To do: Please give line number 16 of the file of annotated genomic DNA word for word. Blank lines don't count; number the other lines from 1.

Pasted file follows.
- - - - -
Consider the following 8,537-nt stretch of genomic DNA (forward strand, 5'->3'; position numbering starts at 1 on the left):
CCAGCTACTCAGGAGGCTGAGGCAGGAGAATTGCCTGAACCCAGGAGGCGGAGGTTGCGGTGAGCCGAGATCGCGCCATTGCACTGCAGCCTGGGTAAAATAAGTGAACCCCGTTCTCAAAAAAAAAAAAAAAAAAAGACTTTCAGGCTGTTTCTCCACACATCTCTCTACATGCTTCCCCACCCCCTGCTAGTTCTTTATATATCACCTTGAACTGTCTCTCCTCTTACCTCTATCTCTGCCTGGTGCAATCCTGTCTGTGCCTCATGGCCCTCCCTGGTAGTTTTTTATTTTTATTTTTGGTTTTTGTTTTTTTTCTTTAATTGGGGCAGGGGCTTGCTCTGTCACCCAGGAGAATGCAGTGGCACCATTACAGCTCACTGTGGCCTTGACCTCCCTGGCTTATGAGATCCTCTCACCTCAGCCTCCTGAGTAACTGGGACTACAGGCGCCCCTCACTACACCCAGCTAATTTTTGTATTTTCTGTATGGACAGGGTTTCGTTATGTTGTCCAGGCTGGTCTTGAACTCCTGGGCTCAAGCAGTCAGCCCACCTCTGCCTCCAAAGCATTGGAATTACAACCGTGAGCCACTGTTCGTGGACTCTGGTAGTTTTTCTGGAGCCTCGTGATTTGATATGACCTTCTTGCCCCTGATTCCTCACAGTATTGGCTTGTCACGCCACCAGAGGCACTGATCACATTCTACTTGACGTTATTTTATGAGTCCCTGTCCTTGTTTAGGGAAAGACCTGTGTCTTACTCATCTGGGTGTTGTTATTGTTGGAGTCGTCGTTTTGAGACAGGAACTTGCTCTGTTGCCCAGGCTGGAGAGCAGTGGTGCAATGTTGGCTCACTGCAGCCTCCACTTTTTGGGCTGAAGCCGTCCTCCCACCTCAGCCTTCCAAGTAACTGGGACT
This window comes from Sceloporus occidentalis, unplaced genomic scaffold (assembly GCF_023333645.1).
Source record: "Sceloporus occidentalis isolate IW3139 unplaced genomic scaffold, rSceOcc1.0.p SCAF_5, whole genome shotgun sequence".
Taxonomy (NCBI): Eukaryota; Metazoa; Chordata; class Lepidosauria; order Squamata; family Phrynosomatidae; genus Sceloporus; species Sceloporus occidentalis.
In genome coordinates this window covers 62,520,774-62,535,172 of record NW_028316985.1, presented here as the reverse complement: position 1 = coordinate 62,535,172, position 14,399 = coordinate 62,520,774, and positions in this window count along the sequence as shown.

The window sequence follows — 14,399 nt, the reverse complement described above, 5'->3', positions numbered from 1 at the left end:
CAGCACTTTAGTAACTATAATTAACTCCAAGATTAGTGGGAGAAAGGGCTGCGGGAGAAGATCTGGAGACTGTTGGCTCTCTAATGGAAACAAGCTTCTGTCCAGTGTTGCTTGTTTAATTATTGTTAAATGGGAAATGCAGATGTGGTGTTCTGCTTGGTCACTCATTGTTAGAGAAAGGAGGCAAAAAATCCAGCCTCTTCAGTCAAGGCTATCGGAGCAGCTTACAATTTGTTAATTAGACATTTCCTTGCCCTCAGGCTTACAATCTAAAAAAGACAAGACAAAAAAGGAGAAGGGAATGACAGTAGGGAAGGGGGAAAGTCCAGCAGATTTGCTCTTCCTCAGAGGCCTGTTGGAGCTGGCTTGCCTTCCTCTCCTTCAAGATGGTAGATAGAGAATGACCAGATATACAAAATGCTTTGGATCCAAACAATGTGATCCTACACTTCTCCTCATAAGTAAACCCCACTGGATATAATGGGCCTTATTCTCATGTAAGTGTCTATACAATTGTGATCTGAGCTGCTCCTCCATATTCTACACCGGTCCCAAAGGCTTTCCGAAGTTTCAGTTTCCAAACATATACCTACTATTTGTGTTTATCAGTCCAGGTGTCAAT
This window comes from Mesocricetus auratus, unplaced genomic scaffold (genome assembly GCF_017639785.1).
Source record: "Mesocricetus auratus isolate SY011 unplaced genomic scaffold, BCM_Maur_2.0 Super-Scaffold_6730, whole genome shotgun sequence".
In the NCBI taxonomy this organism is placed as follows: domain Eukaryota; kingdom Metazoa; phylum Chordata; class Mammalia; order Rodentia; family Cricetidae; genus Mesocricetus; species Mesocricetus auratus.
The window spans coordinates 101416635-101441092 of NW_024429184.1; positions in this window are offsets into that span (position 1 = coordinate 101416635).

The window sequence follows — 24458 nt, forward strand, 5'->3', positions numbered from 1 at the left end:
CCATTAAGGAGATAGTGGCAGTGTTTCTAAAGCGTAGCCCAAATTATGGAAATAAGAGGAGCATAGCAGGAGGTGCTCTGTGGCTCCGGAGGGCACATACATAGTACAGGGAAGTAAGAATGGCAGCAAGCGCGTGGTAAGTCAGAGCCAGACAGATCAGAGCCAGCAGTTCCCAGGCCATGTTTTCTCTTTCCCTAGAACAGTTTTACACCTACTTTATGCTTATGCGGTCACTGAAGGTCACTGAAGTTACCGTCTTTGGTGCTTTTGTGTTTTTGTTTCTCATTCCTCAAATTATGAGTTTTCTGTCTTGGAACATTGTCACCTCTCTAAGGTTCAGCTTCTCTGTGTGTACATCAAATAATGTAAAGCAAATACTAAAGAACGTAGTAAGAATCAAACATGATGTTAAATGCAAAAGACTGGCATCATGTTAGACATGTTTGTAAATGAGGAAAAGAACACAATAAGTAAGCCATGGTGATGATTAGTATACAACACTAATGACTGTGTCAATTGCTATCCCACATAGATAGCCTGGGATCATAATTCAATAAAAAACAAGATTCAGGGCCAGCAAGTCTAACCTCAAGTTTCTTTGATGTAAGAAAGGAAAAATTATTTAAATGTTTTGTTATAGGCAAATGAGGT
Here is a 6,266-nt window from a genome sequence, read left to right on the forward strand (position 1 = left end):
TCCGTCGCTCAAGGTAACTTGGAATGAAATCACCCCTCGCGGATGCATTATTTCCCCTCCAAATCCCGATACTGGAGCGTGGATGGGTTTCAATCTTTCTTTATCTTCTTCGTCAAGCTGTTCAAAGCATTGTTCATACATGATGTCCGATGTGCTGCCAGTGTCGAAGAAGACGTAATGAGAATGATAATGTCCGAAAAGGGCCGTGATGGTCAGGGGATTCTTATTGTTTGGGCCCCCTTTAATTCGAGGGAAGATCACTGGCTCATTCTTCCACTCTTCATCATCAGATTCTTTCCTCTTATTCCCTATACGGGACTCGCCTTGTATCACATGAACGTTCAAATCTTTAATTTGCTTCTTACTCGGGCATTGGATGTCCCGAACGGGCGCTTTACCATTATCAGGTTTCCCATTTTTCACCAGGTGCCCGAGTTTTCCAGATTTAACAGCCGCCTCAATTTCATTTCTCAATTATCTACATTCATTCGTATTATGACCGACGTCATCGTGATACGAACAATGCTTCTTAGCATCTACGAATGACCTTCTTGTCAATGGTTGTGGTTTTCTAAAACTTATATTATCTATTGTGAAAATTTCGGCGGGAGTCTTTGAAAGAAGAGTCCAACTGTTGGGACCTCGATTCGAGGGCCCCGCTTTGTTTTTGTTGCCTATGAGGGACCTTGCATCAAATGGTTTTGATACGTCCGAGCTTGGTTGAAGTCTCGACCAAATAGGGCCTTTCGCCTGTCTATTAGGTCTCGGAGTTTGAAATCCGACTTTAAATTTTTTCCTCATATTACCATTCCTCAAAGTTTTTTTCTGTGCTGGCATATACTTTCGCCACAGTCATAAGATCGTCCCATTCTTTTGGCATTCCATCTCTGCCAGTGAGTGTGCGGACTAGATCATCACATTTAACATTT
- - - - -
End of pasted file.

TCCGTCGCTCAAGGTAACTTGGAATGAAATCACCCCTCGCGGATGCATTATTTCCCCTCCAAATCCCGATACTGGAGCGTGGATGGGTTTCAATCTTTCTTTATCTTCTTCGTCAAGCTGTTCAAAGCATTGTTCATACATGATGTCCGATGTGCTGCCAGTGTCGAAGAAGACGTAATGAGAATGATAATGTCCGAAAAGGGCCGTGATGGTCAGGGGATTCTTATTGTTTGGGCCCCCTTTAATTCGAGGGAAGATCACTGGCTCATTCTTCCACTCTTCATCATCAGATTCTTTCCTCTTATTCCCTATACGGGACTCGCCTTGTATCACATGAACGTTCAAATCTTTAATTTGCTTCTTACTCGGGCATTGGATGTCCCGAACGGGCGCTTTACCATTATCAGGTTTCCCATTTTTCACCAGGTGCCCGAGTTTTCCAGATTTAACAGCCGCCTCAATTTCATTTCTCAATTATCTACATTCATTCGTATTATGACCGACGTCATCGTGATACGAACAATGCTTCTTAGCATCTACGAATGACCTTCTTGTCAATGGTTGTGGTTTTCTAAAACTTATATTATCTATTGTGAAAATTTCGGCGGGAGTCTTTGAAAGAAGAGTCCAACTGTTGGGACCTCGATTCGAGGGCCCCGCTTTGTTTTTGTTGCCTATGAGGGACCTTGCATCAAATGGTTTTGATACGTCCGAGCTTGGTTGAAGTCTCGACCAAATAGGGCCTTTCGCCTGTCTATTAGGTCTCGGAGTTTGAAATCCGACTTTAAATTTTTTCCTCATATTACCATTCCTCAAAGTTTTTTTCTGTGCTGGCATATACTTTCGCCACAGTCATAAGATCGTCCCATTCTTTTGGCATTCCATCTCTGCCAGTGAGTGTGCGGACTAGATCATCACATTTAACATTT